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Easing Future Segregation In Harrisonburg Area Schools

Commonwealth Institute

The effort to fight racial segregation in schools will continue into the future.  What are local officials doing to address the problem?  WMRA’s Bridget Manley has this follow-up report.

[A teacher conducts an online class]

Even as most students are still studying virtually this year, school officials continue to look at ways they can decrease segregation in their school systems and provide opportunities for every student, both virtually and after students return to the buildings. 

Schools in Harrisonburg are relatively integrated, thanks to a series of zoning laws that inadvertently led to citywide housing changes.

Credit Deb Fitzgerald

DEB FITZGERALD: For Harrisonburg, especially over the last twenty years, the biggest impact on who lives where, the issue of affordable housing and all the rest, has come from the impact of student housing that’s been repurposed into housing for lower income families.

Deb Fitzgerald is a member of the Harrisonburg City School Board. She says that in the mid-2000’s, the city of Harrisonburg changed zoning laws to stop the spread of quick housing for students at James Madison University, requiring builders to obtain a special use permit.

But the city provided a three year window before that would take effect, and builders scrambled to take advantage. A student housing boom - around three thousand new “beds” - in the following years made older housing undesirable to students who saw newer, flashier apartments.

FITZGERALD: A lot of it was repurposed for young families, many of them - at that point in time, many of them refugee families, some of them immigrant families, some of them just young families, right? You wouldn’t necessarily want families to be raising kids in repurposed student housing, but it - that’s the way the market and the drivers and the incentives and the effects of all of this change in the rules -that’s the way it played out.

As a result, city schools saw increases “across the board” at all schools, because most former JMU student housing was spread across the city.

In Harrisonburg, most schools have similar ratios of black and white students, but there are some variations.  Waterman Elementary School has the lowest share of Black students, with only 4%, while Stone Spring Elementary School has the highest share of Black students - 13.9%.  For comparison, Black residents make up about nine percent of the city's population, according to the U.S. Census Bureau.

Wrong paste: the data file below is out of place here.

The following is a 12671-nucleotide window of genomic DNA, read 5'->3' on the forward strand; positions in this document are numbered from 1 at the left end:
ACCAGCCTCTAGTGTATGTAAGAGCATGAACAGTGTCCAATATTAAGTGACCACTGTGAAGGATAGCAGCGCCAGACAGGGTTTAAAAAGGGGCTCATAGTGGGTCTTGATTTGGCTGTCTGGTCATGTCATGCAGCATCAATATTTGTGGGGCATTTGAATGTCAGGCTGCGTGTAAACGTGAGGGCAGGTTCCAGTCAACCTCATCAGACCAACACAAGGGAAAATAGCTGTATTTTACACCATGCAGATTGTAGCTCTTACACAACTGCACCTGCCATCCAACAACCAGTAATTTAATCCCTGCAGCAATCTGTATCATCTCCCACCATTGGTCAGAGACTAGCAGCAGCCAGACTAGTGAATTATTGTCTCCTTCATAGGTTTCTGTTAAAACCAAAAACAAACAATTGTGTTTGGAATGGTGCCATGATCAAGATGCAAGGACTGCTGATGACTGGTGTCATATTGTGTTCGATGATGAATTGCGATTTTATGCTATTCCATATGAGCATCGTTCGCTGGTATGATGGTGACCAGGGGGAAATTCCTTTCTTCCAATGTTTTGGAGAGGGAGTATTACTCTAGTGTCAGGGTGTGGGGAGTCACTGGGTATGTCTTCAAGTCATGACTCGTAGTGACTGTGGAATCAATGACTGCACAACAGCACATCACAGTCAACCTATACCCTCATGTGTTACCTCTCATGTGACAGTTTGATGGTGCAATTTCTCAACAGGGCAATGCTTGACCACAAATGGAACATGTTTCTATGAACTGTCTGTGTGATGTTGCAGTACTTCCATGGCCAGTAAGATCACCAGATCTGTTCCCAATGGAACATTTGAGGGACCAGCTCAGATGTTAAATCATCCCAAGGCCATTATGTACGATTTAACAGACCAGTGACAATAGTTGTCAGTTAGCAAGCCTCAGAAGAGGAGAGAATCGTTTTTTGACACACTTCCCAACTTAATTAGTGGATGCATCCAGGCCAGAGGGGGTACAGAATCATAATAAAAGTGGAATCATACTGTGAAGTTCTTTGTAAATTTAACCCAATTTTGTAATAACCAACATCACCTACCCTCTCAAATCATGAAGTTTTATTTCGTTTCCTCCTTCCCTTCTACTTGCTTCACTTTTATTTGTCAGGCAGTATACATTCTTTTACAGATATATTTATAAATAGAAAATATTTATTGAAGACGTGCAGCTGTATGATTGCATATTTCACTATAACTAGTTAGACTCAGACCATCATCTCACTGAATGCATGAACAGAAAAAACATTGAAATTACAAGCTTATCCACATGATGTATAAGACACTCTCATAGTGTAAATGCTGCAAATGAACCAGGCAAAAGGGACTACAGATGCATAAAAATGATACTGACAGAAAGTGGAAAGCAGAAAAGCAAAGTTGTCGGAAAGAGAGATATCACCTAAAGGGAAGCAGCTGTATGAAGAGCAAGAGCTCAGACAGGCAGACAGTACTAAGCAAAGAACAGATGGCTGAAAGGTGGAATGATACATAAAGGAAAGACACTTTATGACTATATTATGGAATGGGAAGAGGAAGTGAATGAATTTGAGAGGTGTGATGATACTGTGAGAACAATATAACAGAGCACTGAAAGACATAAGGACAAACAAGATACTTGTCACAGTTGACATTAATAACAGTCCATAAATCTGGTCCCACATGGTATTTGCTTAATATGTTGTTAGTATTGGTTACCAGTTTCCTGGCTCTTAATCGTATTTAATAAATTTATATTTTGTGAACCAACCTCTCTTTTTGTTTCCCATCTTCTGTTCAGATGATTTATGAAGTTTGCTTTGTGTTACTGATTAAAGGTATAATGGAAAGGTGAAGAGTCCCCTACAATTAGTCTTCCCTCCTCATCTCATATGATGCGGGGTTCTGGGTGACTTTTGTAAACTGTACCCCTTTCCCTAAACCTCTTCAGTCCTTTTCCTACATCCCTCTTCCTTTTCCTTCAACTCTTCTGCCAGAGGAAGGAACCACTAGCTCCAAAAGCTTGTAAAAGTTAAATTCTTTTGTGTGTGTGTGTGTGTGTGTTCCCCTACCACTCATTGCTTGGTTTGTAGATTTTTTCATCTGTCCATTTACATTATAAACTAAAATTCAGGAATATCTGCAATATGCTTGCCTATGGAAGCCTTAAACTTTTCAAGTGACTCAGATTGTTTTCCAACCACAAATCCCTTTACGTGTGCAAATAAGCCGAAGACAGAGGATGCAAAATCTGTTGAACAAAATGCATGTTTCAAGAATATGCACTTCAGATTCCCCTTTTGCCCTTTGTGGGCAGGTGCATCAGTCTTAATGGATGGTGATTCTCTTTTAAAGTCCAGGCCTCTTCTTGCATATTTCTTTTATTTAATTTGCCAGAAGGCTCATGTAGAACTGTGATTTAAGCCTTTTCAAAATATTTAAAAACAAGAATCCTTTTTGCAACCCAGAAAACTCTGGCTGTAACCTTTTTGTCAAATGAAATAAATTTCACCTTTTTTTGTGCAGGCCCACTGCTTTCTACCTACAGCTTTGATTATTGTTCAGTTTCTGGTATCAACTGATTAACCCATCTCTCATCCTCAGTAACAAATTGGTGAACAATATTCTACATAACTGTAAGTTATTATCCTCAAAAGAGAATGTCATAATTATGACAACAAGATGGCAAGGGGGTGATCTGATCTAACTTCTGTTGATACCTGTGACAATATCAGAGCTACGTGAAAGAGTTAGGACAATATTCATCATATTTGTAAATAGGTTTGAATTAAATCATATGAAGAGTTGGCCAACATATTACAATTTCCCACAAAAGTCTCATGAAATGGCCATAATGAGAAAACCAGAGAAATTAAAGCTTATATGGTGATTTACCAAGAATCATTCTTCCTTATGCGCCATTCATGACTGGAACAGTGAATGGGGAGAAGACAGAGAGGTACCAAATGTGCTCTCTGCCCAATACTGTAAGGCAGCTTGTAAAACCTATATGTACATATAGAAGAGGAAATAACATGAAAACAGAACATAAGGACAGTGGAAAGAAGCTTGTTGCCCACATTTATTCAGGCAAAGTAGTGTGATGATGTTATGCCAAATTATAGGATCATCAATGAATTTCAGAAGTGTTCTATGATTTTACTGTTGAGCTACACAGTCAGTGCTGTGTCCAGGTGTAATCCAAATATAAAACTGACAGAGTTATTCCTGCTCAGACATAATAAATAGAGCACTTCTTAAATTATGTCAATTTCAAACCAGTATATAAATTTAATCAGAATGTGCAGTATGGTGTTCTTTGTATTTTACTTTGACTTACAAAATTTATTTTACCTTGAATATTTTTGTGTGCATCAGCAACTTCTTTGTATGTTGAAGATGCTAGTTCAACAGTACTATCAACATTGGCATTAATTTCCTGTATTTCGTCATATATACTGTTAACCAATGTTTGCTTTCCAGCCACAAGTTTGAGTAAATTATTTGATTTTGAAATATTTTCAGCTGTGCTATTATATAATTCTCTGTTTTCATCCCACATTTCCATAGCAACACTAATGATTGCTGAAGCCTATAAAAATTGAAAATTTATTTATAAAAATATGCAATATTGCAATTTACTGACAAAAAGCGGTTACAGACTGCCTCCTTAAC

Credit HCPS
Michael Richards is superintendent for Harrisonburg City Public Schools.

MICHAEL RICHARDS: Our schools are very evenly distributed in terms of demographics.

Michael Richards is the Superintendent of Harrisonburg City Schools. He says he's been fighting segregation inside schools during his career.

RICHARDS: When you dig deeper into segregation in schools, you come to these more subtle areas of concern. And so, one of those, for example, has to do with what I might call “program segregation.” So, what you really want to see is that your numbers in terms of advanced academics and gifted education, for example, also match your demographics.

It’s a problem many schools systems are facing across the county, and Richards says it’s an action item they have built into their strategic plan.

RICHARDS: We need to do a lot more in terms of ensuring that our advanced academic programs, our gifted programs, and so forth have demographic representation that matches our community.

Oskar Scheikl is the Superintendent for Rockingham County Public Schools.  He says that a diverse teaching force is also essential for integrating schools. 

OSKAR SCHEIKL: So we, as an institution, you know, we can make efforts to maybe have a more diverse workforce, you know, that’s what we sometimes talk about. How can we get a teaching force that reflects the community? And again, of course that’s very different in the city than compared to the county.

Credit Christopher Clymer Kurtz
Oskar Scheikl

But what about the new, second high school in the city, with construction currently halted due to the pandemic? According to Richards, the new high school will have a S.T.E.M. focus, while the current high school will have a fine arts focus.

RICHARDS: And so, what we decided to do, because of the issue of potential segregation - the haves and have nots - we decided to share the two schools. And so, any student would be able to avail him-or-herself of the facilities at either of the schools.

Bridget Manley graduated with a degree in Mass Communications from Frostburg State University, and has spent most of her adult life working as a morning show producer and reporter for WCBC Radio in Cumberland, MD and WNAV in Annapolis, MD. She moved to Harrisonburg seven years ago and is also a reporter for The Harrisonburg Citizen. When she’s not reporting the news Bridget is the Manager of Operations for Rivercrest Farm and Event Center in Shenandoah, VA, and she also hosts a podcast that shares parenting stories called Birds In A Tree.
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